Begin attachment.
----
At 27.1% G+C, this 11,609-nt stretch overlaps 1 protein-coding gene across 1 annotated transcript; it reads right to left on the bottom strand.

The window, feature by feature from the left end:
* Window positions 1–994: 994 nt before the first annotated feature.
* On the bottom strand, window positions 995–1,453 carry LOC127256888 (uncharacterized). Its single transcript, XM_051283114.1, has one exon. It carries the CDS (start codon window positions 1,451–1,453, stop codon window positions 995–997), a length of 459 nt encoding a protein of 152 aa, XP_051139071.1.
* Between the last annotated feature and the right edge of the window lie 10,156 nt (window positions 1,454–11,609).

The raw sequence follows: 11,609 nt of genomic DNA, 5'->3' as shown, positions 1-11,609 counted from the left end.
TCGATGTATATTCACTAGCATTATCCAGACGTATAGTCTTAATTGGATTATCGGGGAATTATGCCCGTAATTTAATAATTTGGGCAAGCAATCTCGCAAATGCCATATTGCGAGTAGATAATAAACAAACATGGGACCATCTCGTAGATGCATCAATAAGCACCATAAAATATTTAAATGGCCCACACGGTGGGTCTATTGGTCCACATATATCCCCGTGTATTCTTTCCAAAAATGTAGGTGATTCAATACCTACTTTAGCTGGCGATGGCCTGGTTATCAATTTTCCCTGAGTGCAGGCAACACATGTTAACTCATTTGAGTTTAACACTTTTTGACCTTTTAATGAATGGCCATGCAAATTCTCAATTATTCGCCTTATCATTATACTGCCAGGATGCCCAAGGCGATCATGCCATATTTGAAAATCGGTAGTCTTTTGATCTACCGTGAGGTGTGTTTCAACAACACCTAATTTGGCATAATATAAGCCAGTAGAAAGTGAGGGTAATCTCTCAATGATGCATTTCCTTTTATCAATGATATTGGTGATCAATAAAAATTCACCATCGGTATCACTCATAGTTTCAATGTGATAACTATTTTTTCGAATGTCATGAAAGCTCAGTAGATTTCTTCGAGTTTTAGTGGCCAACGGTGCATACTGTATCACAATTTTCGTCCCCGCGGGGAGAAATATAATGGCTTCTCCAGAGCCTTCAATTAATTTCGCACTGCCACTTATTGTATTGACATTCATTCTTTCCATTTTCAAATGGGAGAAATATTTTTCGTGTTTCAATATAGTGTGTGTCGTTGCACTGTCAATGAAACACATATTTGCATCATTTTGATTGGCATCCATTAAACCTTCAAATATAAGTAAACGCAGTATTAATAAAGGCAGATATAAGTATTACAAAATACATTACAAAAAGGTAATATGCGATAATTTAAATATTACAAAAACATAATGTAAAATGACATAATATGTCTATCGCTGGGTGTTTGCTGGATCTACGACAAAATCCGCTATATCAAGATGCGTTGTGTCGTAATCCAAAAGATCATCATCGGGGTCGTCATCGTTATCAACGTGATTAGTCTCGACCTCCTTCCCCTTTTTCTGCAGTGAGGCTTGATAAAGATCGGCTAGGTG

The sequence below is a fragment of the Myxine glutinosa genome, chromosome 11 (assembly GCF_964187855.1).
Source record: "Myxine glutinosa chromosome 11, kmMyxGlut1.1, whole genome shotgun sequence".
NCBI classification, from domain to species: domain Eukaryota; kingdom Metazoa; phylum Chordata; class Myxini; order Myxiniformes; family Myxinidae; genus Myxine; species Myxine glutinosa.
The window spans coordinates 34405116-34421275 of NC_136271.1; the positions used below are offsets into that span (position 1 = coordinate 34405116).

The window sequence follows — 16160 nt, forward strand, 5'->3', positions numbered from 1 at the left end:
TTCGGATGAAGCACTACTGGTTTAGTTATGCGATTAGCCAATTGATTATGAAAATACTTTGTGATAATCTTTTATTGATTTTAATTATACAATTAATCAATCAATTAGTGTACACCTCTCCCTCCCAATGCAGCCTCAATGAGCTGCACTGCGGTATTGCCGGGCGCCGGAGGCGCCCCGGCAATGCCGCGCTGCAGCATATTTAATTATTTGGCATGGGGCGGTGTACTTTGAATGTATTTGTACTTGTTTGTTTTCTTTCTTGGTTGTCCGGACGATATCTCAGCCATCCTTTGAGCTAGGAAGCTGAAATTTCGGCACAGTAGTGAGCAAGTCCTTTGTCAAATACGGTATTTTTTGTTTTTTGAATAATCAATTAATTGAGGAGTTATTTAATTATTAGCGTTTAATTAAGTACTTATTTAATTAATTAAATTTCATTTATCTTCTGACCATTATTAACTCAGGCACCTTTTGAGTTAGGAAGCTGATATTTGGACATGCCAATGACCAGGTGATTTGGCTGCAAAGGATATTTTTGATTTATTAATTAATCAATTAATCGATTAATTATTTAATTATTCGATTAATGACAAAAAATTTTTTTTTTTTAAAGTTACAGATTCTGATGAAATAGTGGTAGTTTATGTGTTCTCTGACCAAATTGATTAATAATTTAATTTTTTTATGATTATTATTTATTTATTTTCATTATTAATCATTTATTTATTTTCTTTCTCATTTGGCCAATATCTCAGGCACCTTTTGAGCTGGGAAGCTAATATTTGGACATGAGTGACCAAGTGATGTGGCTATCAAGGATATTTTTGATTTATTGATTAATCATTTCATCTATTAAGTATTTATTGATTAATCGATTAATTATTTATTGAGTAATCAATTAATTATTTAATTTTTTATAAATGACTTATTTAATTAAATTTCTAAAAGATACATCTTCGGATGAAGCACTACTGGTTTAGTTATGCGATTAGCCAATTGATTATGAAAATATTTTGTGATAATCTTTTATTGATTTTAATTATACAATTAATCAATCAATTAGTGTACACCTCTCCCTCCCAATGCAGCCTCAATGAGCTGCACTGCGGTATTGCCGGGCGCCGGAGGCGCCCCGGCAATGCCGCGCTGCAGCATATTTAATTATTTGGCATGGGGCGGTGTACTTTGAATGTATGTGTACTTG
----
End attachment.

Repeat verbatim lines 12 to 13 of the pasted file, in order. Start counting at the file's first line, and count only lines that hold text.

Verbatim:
The window sequence follows — 16160 nt, forward strand, 5'->3', positions numbered from 1 at the left end:
TTCGGATGAAGCACTACTGGTTTAGTTATGCGATTAGCCAATTGATTATGAAAATACTTTGTGATAATCTTTTATTGATTTTAATTATACAATTAATCAATCAATTAGTGTACACCTCTCCCTCCCAATGCAGCCTCAATGAGCTGCACTGCGGTATTGCCGGGCGCCGGAGGCGCCCCGGCAATGCCGCGCTGCAGCATATTTAATTATTTGGCATGGGGCGGTGTACTTTGAATGTATTTGTACTTGTTTGTTTTCTTTCTTGGTTGTCCGGACGATATCTCAGCCATCCTTTGAGCTAGGAAGCTGAAATTTCGGCACAGTAGTGAGCAAGTCCTTTGTCAAATACGGTATTTTTTGTTTTTTGAATAATCAATTAATTGAGGAGTTATTTAATTATTAGCGTTTAATTAAGTACTTATTTAATTAATTAAATTTCATTTATCTTCTGACCATTATTAACTCAGGCACCTTTTGAGTTAGGAAGCTGATATTTGGACATGCCAATGACCAGGTGATTTGGCTGCAAAGGATATTTTTGATTTATTAATTAATCAATTAATCGATTAATTATTTAATTATTCGATTAATGACAAAAAATTTTTTTTTTTTAAAGTTACAGATTCTGATGAAATAGTGGTAGTTTATGTGTTCTCTGACCAAATTGATTAATAATTTAATTTTTTTATGATTATTATTTATTTATTTTCATTATTAATCATTTATTTATTTTCTTTCTCATTTGGCCAATATCTCAGGCACCTTTTGAGCTGGGAAGCTAATATTTGGACATGAGTGACCAAGTGATGTGGCTATCAAGGATATTTTTGATTTATTGATTAATCATTTCATCTATTAAGTATTTATTGATTAATCGATTAATTATTTATTGAGTAATCAATTAATTATTTAATTTTTTATAAATGACTTATTTAATTAAATTTCTAAAAGATACATCTTCGGATGAAGCACTACTGGTTTAGTTATGCGATTAGCCAATTGATTATGAAAATATTTTGTGATAATCTTTTATTGATTTTAATTATACAATTAATCAATCAATTAGTGTACACCTCTCCCTCCCAATGCAGCCTCAATGAGCTGCACTGCGGTATTGCCGGGCGCCGGAGGCGCCCCGGCAATGCCGCGCTGCAGCATATTTAATTATTTGGCATGGGGCGGTGTACTTTGAATGTATGTGTACTTG